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Palin outlines doctrine for use of force, picks new foreign policy adviser
Hot Air ^ | May 3, 2011 | J.E. Dyer

Posted on 05/03/2011 3:33:41 PM PDT by 2ndDivisionVet

Politics being a funny beast, we tend to readily accept the idea of a retired state governor, sometime pundit, and non-candidate for president having a “foreign policy adviser.” Ben Smith of Politico reports that Palin this weekend unloaded what he calls the “neocon” advisers who have been with her since the 2008 campaign (when she was assigned them by the McCain organization), in favor of Hoover fellow and political author Peter Schweizer, who wrote two seminal volumes on Reagan’s handling of the Cold War (Victory and Reagan’s War), and writes at Breitbart’s Big Peace. (H/t: Israpundit)

This is informative news – and on the whole, good news. As Israpundit observes, Palin outlined a doctrine for the use of force in her speech to military families in Denver Monday evening (2 May). He quotes the following passage:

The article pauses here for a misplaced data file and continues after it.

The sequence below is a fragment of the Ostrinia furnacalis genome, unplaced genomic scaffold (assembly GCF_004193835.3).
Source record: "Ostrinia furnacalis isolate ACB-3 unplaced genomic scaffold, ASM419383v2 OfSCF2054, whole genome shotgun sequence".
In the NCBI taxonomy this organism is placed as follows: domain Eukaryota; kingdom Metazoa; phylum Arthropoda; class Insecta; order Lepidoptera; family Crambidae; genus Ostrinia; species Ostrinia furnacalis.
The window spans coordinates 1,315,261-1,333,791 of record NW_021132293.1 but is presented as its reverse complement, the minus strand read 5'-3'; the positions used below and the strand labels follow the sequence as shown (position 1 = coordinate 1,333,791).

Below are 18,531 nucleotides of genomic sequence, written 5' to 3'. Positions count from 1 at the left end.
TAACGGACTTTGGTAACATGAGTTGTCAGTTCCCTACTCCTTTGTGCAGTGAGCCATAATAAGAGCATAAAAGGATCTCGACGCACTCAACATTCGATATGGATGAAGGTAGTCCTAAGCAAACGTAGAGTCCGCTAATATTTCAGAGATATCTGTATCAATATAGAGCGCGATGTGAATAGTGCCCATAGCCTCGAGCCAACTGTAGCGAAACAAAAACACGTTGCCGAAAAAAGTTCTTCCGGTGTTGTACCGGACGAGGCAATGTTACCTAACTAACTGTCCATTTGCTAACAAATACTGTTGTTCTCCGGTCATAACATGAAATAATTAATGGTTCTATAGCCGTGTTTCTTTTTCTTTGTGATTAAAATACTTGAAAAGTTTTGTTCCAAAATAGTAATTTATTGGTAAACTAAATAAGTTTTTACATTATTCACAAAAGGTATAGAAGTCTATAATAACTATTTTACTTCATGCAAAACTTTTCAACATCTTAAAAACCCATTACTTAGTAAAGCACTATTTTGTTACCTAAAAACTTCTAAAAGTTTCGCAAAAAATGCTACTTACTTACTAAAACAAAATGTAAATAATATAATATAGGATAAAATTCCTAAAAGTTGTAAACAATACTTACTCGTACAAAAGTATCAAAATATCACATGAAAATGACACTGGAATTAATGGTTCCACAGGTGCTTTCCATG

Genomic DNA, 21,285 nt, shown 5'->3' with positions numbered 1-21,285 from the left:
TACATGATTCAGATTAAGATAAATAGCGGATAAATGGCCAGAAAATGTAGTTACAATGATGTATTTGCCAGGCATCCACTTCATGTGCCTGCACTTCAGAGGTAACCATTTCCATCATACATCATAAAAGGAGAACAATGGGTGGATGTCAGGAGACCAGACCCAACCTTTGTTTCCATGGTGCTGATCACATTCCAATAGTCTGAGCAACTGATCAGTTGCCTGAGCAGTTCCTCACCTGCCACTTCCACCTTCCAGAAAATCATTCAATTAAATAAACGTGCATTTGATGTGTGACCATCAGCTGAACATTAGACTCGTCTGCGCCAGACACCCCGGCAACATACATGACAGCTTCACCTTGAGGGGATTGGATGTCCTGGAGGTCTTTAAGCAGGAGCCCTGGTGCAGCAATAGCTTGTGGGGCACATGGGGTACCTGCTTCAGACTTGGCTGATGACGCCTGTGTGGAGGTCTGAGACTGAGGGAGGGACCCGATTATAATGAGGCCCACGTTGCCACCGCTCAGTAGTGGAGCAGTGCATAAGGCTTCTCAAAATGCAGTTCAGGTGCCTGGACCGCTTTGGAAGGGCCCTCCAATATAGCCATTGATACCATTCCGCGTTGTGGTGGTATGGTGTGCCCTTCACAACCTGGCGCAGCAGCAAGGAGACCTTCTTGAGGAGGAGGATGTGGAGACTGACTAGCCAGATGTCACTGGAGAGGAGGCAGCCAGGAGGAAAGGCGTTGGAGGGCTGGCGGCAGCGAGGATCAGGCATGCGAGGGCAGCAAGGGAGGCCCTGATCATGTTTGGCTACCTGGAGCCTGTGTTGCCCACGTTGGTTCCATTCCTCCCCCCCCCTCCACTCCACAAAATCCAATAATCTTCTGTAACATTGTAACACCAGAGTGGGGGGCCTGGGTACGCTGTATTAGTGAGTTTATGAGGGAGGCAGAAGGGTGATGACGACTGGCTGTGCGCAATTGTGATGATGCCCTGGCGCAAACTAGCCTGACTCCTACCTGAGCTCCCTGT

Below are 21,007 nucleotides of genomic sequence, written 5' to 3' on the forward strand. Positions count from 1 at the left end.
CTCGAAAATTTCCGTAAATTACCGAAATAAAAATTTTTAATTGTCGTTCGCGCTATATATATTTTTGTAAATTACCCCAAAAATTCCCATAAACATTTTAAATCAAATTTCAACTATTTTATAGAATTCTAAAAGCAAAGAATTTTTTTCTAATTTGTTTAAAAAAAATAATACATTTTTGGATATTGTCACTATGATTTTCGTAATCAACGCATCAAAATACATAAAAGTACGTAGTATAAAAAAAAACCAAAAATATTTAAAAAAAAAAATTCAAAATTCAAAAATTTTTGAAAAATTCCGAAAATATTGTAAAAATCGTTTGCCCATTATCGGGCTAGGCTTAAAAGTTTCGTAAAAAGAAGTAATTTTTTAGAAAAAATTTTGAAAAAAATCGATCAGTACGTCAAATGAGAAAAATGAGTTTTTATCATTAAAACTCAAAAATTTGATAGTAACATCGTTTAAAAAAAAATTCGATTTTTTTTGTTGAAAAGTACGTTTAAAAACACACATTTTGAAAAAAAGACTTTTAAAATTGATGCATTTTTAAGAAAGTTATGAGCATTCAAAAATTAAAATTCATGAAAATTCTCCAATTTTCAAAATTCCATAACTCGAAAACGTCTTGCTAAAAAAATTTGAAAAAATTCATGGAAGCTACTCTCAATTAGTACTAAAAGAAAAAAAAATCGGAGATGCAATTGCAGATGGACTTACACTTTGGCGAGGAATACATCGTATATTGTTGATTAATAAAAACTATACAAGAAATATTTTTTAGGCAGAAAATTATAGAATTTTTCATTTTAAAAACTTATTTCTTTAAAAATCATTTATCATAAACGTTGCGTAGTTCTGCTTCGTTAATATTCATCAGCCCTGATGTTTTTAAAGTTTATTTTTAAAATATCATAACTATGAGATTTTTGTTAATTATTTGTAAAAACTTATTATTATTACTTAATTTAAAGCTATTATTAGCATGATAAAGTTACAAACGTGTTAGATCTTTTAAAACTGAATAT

A lesson here then for effective use of force, as opposed to sending our troops on missions that are ill-defined. And it can be argued that our involvement elsewhere, say, in Libya, is an example of a lack of clarity.

See, these are deadly serious questions that we must ask ourselves when we contemplate sending Americans into harm’s way. Our men and women in uniform deserve a clear understanding of U.S. positions on such a crucial decision.

I believe our criteria before we send our young men and women, America’s finest, into harm’s way, I believe that our criteria should be spelled out clearly when it comes to the use of our military force. I can tell you what I believe that criteria should be. I can tell you what it should be in five points:

First, we should only commit our forces when clear and vital American interests are at stake, period.

Second, if we have to fight, we fight to win. To do that we use overwhelming force. We only send our troops into war with the objective to defeat the enemy as quickly as possible. We do not send our military and stretch out the mission with an open-ended and ill-defined mission. Nation-building, a nice idea in theory, but it’s not the main purpose of our armed forces. We use our military to win wars.